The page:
Yesterday Health Day News reported that The Lancet, an international medical journal, had retracted a study originally published in 1998 which had been led by researcher, Dr. Andrew Wakefield. This particular study had far reaching implications as it linked the measles, mumps and rubella vaccine (the MMR) to the development of autism in children. If you are a parent who has a child with autism you are most likely familiar with the name of Doctor Wakefield and his theory that the MMR vaccine somehow causes autism. My son is now fourteen so by the time I heard about this study, my son had already had this shot and had been diagnosed with autism.
I was a witness to this controversy from the beginning and watched it rage out of control until parents were attempting to sue their child’s pediatrician or the vaccine companies themselves. The time and cost of such litigation was astronomical. In 2003 the British Medical Journal reported that legal aid funds were no longer forthcoming for parents in England wishing to sue based on the claim that the MMR shots had caused their child’s autism. This decision was based upon the lack of any research to support a link between the MMR vaccine and autism. Another casualty in this war about vaccines has been the health of children. Many parents were frightened by Wakefield’s research and declined to vaccinate their children. As a result we are now seeing a resurgence of measles, once thought to be eradicated. This medical news report states: “It is now thought that 2 to 3 per cent of American school children are under-vaccinated because their parents are opting out on principle.” In England there are reports of hospitalizations and even deaths caused by this resurgence of measles.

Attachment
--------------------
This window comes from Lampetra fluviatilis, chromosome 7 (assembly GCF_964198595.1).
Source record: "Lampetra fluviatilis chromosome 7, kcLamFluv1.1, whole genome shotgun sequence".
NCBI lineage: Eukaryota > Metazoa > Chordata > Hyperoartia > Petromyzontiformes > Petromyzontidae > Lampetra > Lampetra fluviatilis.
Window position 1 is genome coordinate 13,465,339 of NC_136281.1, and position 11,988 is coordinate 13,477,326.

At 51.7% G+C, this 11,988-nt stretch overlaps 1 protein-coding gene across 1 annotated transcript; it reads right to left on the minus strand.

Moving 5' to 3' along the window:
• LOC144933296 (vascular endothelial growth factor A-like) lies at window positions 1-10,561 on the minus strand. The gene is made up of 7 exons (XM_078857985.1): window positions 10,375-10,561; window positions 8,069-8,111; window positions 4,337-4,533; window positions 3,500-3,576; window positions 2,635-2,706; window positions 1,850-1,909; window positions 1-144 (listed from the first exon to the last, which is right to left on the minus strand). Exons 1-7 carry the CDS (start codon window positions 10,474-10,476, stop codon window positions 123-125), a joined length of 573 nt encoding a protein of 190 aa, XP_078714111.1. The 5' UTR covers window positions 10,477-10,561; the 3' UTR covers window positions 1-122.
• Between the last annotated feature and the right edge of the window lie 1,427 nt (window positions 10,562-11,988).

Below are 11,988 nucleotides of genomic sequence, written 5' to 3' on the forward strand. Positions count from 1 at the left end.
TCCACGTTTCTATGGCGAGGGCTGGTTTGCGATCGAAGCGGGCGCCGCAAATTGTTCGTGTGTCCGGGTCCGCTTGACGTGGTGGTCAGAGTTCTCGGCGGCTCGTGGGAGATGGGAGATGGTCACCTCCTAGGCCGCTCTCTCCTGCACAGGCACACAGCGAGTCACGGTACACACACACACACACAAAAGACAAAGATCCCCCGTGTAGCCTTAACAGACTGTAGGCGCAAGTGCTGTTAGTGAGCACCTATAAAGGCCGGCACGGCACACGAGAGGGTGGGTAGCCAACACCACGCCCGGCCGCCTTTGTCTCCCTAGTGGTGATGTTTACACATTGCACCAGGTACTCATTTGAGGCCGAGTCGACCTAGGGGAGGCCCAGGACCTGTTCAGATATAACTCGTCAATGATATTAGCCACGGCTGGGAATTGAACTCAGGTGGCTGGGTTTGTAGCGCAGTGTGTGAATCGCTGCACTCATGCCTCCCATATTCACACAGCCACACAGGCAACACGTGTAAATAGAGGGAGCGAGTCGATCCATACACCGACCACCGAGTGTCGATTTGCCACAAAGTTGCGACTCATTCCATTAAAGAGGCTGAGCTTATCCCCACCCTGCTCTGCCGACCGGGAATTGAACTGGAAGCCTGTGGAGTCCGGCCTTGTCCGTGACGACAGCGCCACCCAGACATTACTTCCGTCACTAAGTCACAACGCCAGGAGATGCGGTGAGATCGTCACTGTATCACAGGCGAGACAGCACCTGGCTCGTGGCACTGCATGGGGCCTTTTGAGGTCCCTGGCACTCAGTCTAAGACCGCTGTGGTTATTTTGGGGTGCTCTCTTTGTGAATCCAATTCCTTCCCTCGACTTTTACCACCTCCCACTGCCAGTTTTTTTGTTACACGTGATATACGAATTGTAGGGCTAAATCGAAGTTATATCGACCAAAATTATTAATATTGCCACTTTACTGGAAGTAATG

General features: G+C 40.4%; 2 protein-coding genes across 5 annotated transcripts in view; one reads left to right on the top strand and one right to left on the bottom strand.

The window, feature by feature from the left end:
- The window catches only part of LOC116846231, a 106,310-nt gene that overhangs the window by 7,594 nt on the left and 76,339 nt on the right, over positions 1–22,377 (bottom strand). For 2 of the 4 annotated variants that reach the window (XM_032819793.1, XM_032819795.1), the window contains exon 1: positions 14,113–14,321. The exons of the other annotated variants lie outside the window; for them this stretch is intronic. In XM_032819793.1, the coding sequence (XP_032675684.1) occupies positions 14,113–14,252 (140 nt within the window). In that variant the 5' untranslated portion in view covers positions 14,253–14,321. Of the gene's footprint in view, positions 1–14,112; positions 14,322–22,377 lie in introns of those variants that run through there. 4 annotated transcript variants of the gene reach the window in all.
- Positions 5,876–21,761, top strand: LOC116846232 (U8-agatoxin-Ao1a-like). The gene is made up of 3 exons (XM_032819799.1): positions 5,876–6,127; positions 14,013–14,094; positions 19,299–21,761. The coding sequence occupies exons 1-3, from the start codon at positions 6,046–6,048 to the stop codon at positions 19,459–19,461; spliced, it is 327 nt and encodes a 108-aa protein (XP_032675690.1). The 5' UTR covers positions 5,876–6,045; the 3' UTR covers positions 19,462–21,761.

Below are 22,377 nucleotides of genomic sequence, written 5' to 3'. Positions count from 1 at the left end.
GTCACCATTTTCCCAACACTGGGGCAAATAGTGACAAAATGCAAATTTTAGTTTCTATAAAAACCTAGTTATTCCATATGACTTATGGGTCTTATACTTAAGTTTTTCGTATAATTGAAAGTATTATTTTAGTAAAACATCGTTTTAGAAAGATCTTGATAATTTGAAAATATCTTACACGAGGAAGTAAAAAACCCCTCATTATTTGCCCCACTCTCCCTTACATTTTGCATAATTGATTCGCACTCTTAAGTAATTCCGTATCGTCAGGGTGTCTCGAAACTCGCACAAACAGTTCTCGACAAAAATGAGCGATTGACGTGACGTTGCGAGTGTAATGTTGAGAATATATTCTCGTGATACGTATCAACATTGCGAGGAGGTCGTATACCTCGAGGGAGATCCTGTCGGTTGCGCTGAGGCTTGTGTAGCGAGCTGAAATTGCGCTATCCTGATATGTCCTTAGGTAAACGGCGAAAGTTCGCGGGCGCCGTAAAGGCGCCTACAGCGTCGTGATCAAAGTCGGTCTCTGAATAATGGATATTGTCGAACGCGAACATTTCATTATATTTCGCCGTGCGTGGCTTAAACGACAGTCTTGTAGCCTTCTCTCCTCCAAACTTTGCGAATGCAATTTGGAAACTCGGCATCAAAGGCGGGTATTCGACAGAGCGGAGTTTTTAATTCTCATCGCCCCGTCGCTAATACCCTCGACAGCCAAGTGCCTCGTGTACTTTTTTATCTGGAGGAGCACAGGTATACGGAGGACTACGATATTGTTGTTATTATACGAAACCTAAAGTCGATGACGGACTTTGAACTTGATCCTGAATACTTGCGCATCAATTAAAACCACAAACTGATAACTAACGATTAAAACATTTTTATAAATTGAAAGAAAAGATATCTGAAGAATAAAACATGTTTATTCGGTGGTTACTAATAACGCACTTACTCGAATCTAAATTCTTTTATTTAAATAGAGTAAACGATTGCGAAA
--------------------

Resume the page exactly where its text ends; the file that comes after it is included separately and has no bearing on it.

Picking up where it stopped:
It cannot be disputed that there has been a cost in time, money, personal anxiety and fear, and the health of our children due to this vaccine controversy. So what can we learn from this?
As I mentioned previously, I was a witness from the beginning to the “vaccine wars” as some people dub this controversy. I had joined many on-line support groups after my son was diagnosed with autism. And one theme kept coming up over and over again. There were many parents who were looking for a cause for their child’s autism or special needs. If you think the vaccine controversy is limited just to autism, think again. There are organizations out there who are linking the vaccines to things like asthma and ADHD as well.
When I first heard about the scares of the MMR vaccine I must admit, I felt frightened. Many parents were telling these stories about how their children became physically ill and/or regressed after having their shots. Many of these people were my friends and acquaintances on-line. All of a sudden these support groups became a place of hostility and divisions were created between “believers” and “non-believers.” The whole vaccine controversy became more akin to a religious crusade. Logic and research was thrown out the window. Facts became less important than emotions. As a result I felt more and more helpless. If I chose to cast doubt in either direction I was considered a potential threat or even an enemy to a cause. As I write this now, I feel tremendous anxiety of offending people who still fervently believe that the MMR vaccine had hurt their child. All I can say is that I believe that they believe. No words, logic, or research will sway some individuals from what they feel happened to their child.